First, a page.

Temptations are allowed to come, not to torment us, but that by overcoming them we may gain peace. The battle of life, with its struggles, is not for its wounds and pains, but for a final conquest of sin and self, gained by so overcoming wrong desires that they have no longer any power over us.

The trials that come upon us are never meaningless. A humored and pampered child will lack the strength of developed manhood. The Lord does not make the mistake of a foolish, indulgent parent. We criticize those who grant their children all their desires. The Lord deals with His children in a wisdom that sees the end from the beginning and searches out the soul’s highest good. He does not want us to come into the spiritual world maimed or blind. He knows that we do not want to. So short is this life compared to eternity, and so much depends upon what we accomplish here that we should make every effort to learn the lessons of life before the opportunity is lost forever.

If we lack strength, the Lord permits toil to make us strong. If we are impatient, he permits trial to establish a patience that will endure. If we are self-willed, He allows our desires to fail that we may become resigned. If we love a thing of earth too much, He takes it away, lest we become idolatrous. If evil desire is too strong, He may permit disease to weaken and restrain. If we love the world too much, He allows our joys in it to come to nothing that we may look for the love that is everlasting. If we are weak in faith, He leads us into experiences that may strengthen it. If we are ungrateful, He may take away much so that we may be grateful for little. If we love evil, He may permit its effects to come upon us that we may learn its true nature and turn from it.

He knows where we are weak, and, just as the visible world of nature draws forth the faculties of man by his seeking dominion over it, so the Lord permits the power of the invisible world – fear, weakness, faithlessness, and sin – to draw forth the saving virtues. He governs so as to make us strong where we are weak, pure where we are defiled, happy where we are sad, holy where we are unholy. He wants to make us all perfect and to prepare us for the greater fullness of His presence. In His sight no toil or pain or temptation or sorrow is meaningless. They all lead us onward from strength to strength, that finally we may be established in the presence of the Lord.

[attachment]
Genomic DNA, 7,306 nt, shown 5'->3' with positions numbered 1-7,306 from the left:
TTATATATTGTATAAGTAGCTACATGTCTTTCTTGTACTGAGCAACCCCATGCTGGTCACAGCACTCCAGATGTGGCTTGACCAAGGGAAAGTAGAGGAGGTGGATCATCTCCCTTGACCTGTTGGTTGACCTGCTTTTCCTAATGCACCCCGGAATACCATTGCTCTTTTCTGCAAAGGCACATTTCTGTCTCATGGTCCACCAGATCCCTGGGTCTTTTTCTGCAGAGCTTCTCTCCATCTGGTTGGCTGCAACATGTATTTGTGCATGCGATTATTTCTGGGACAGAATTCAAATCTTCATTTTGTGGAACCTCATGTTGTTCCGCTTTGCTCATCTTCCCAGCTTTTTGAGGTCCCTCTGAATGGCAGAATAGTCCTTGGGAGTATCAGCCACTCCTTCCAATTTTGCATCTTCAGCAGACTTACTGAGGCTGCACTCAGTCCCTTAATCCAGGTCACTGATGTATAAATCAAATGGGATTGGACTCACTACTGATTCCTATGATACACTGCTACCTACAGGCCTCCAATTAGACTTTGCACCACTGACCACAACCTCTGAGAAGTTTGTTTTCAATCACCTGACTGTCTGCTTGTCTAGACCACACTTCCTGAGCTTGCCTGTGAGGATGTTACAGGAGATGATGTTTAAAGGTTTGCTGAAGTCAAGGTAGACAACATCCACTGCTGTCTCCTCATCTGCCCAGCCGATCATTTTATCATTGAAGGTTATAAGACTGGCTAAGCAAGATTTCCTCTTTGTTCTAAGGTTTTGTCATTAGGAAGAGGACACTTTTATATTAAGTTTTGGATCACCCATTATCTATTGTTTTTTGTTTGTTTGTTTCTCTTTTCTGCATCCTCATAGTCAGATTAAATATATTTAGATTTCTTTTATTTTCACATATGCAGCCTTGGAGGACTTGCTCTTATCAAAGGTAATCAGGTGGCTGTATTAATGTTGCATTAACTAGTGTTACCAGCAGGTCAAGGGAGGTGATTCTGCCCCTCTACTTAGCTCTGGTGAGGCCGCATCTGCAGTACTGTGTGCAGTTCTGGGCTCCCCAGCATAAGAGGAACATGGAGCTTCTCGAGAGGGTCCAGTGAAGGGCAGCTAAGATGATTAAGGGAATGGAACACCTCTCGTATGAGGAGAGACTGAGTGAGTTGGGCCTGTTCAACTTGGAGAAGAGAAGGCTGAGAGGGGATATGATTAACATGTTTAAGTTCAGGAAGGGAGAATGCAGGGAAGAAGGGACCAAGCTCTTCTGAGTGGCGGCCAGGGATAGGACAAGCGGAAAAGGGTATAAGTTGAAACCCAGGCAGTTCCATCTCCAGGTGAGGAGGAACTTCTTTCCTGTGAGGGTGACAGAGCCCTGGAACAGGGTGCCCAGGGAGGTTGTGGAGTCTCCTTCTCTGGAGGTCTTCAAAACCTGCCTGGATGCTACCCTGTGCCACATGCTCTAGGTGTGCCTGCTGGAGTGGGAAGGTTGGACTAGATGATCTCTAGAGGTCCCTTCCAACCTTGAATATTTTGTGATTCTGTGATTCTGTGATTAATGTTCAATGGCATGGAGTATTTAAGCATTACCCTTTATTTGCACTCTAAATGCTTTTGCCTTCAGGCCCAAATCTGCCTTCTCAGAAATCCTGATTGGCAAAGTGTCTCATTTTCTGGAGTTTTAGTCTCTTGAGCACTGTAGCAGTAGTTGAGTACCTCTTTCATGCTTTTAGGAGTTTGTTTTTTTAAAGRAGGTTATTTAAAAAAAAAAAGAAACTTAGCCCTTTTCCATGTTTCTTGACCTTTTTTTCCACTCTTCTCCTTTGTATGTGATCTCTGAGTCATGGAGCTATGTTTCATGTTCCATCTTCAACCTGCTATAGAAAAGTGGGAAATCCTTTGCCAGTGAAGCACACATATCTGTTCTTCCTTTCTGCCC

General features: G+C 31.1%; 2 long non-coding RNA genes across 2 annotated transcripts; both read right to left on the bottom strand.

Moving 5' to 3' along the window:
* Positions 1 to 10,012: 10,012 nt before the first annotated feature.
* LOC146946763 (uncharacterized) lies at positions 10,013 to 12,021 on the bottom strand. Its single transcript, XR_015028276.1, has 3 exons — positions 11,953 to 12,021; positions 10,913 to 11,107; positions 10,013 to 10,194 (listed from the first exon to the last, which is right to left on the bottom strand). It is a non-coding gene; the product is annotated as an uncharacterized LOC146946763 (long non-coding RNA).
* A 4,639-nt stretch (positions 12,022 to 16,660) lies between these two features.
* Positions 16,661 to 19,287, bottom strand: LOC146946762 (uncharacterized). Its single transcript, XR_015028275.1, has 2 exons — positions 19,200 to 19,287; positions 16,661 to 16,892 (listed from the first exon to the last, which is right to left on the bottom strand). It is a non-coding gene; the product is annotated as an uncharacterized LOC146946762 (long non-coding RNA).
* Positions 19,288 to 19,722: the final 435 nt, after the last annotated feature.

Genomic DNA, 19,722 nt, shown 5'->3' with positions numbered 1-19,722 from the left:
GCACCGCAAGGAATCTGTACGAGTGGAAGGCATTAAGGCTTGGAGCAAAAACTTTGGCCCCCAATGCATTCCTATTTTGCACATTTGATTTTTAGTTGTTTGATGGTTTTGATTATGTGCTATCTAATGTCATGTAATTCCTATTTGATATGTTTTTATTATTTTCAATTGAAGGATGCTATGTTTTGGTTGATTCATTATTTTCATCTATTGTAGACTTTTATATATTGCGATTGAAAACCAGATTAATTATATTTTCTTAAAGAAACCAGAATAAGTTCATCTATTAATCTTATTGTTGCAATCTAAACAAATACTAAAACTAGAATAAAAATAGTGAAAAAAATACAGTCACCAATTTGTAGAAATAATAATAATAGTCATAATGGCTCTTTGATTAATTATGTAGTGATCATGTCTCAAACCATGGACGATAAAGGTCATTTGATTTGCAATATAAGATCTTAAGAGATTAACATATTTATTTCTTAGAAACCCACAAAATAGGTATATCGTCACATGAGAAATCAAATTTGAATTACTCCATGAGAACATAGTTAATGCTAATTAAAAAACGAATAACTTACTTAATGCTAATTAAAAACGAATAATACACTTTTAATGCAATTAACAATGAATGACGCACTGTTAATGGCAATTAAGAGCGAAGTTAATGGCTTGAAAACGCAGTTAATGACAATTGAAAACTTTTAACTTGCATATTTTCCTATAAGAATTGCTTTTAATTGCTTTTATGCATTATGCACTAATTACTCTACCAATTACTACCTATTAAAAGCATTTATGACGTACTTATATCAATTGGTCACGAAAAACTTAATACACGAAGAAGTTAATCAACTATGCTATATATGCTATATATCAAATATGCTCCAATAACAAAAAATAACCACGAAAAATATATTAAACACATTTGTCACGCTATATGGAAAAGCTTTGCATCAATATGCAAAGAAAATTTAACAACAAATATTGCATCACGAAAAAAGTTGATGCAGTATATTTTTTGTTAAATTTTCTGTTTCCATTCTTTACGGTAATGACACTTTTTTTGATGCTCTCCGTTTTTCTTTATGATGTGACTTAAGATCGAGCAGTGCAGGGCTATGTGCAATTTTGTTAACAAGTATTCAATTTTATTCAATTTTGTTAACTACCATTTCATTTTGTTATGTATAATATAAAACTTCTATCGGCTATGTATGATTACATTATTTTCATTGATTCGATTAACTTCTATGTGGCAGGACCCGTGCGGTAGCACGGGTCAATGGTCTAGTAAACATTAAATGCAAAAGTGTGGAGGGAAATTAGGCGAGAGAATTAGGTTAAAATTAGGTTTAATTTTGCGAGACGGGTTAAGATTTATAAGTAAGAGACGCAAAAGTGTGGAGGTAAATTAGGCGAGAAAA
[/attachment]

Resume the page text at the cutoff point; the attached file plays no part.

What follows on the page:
This life is related to life in the future world. Here we lay the foundations on which the future is built. We cannot ask other than that the Lord’s will be done, not ours. We cannot claim better than He will give, for He gives only the best. His life is our example.

It is nobler to pray for strength and faith and grace to endure than that trial be escaped. It is a higher prayer that asks for light and help to walk in the path of duty than that which requests that duties be lessened. We should have always in mind what we would most desire when life here is finished.

When we come into the light of the spiritual world and our books of life are opened, we shall see that our lot was just that which gave us the best chance to attain our highest possible spiritual development, was just that which, if improved as the Word teaches, will do the most for us in the eternal life.

Let us remember that the Lord’s view of success is not always the same as the world’s view. Some whom the world calls prosperous the Lord sees as having miserably failed, and some whom the world calls poor the Lord sees as rich and fed with the best of food. The Lord is God of the earth as well as of heaven. His laws are the laws of natural as well as of spiritual success, and the keeping of them puts us in the stream of His providence. He allows us to enter the battle that we may gain the conquest over error, sin, and self, and sit upon the throne that subdues and averts all evil, the throne of a redeemed life. He puts us in the vast world of toil, grief, and pain, and says, “Have dominion.” “To him that overcometh will I grant to sit with me in my throne.”